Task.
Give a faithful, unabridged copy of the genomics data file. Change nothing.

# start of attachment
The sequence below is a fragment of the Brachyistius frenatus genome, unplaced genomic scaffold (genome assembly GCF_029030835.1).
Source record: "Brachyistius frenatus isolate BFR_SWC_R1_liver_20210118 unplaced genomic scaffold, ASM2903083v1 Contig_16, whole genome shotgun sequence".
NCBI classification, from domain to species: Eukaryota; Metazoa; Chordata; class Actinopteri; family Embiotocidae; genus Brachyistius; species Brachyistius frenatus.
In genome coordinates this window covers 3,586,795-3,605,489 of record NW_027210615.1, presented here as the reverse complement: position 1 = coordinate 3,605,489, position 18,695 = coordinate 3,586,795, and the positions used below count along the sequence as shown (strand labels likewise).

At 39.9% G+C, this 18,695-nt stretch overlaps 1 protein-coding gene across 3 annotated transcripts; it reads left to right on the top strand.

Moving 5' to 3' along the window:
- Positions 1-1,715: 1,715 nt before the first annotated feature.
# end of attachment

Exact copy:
The sequence below is a fragment of the Brachyistius frenatus genome, unplaced genomic scaffold (genome assembly GCF_029030835.1).
Source record: "Brachyistius frenatus isolate BFR_SWC_R1_liver_20210118 unplaced genomic scaffold, ASM2903083v1 Contig_16, whole genome shotgun sequence".
NCBI classification, from domain to species: Eukaryota; Metazoa; Chordata; class Actinopteri; family Embiotocidae; genus Brachyistius; species Brachyistius frenatus.
In genome coordinates this window covers 3,586,795-3,605,489 of record NW_027210615.1, presented here as the reverse complement: position 1 = coordinate 3,605,489, position 18,695 = coordinate 3,586,795, and the positions used below count along the sequence as shown (strand labels likewise).

At 39.9% G+C, this 18,695-nt stretch overlaps 1 protein-coding gene across 3 annotated transcripts; it reads left to right on the top strand.

Moving 5' to 3' along the window:
- Positions 1-1,715: 1,715 nt before the first annotated feature.